Food-related health risks are receiving ever greater media attention. In the past few weeks alone there have been scares concerning bird flu in Asia and salmon farming in Scotland. And because of their distrust of the authorities and their increasingly risk-averse attitude to food, consumers are turning to the media - including the internet - for information to help them decide what is safe to eat.
A move towards a more transparent and open society should be welcomed, as it is needed to win back public confidence in our policy-makers, but there are clearly some teething problems here. In the case of the farmed salmon scare, the media should have worked to attenuate rather than amplify public fears. The study that caused the scare, published in Science magazine, indicated that wild salmon had lower levels of toxins known as organochlorines than farmed fish, and that farmed salmon from the North Atlantic had particularly high levels.
Such findings in themselves are not surprising. Of course wild salmon caught off the coast of Alaska, where there are virtually no people, let alone factories, would be freer of contaminants than Scottish salmon farmed in waters contaminated by a legacy of 200 years of industrialisation and overpopulation.
However, what the scientists did was in effect to act as policy-makers. From the data they had gathered, and using guidelines drawn up by the US Environmental Protection Agency (EPA), they concluded that the consumption of farmed salmon would lead to exposure to a variety of contaminants. They therefore advised consumers not to eat it more than three times a year.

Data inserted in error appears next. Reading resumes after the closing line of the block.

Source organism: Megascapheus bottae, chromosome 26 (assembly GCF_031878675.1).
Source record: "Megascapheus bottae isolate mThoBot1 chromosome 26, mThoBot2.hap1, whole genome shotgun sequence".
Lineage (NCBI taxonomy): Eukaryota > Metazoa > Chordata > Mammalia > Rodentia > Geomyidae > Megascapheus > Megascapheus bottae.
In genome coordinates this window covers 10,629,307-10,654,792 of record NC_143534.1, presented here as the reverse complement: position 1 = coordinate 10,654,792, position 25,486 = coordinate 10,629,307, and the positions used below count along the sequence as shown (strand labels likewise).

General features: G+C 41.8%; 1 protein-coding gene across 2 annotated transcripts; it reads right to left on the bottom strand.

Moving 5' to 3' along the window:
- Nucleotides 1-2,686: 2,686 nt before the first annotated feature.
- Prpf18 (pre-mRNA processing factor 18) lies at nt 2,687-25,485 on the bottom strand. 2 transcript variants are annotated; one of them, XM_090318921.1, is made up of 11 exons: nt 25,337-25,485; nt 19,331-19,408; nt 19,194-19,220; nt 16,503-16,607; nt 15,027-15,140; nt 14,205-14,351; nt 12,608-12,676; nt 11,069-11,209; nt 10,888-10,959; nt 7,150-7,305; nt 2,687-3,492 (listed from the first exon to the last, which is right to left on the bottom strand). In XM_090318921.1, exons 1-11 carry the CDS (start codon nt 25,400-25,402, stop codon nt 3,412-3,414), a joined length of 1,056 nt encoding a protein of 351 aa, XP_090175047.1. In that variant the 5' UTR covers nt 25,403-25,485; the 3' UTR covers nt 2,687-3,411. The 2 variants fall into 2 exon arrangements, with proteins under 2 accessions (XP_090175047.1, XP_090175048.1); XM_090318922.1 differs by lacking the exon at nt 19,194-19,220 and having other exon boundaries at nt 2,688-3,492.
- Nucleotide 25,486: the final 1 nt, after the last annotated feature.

It was this "policy" that made headline news. But the scientists' conclusion went against the recommendations of a large number of regulatory agencies, including the US Food and Drug Administration (FDA), the UK Food Standards Agency (FSA) and the World Health Organisation, which all say that the levels of harmful chemicals in farmed salmon fall within safe limits. Unlike those of the other regulators, the EPA method of calculating risk adds the different organochlorines together. In fact, at the height of the crisis, the FSA discounted the EPA guidelines and concluded that the benefits of eating farmed salmon outweighed any possible risks.
There are several lessons to be learnt here. First, there is a need for regulatory agencies to harmonise their standards. The EPA guidelines should not have differed so markedly from those of other food agencies.
Second, we cannot expect the public to compare regulatory guidelines from different countries and decide for themselves which are right or wrong, and we can't necessarily expect the media to do so either. In such cases, we as scientists have an obligation to work with the media to come up with accurate policy responses to food-related issues. Scientists also need to work on producing more accurate summaries of their findings. Had the authors of the Science article acknowledged that the EPA guidelines represented a hardline view, the public concern might not have been so great.
Finally, the media also has to develop its own guidelines to ensure that the information contained in its science-based and risk-related stories, and the sources these stories are based on, are accurate. In this regard it is good to see that BBC News has recently produced just such guidelines for its journalists. So, in these troubled times, the BBC is leading the way in setting standards for journalistic accuracy.
Professor Ragnar Lofstedt is director of the King's Centre for Risk Management at King's College London.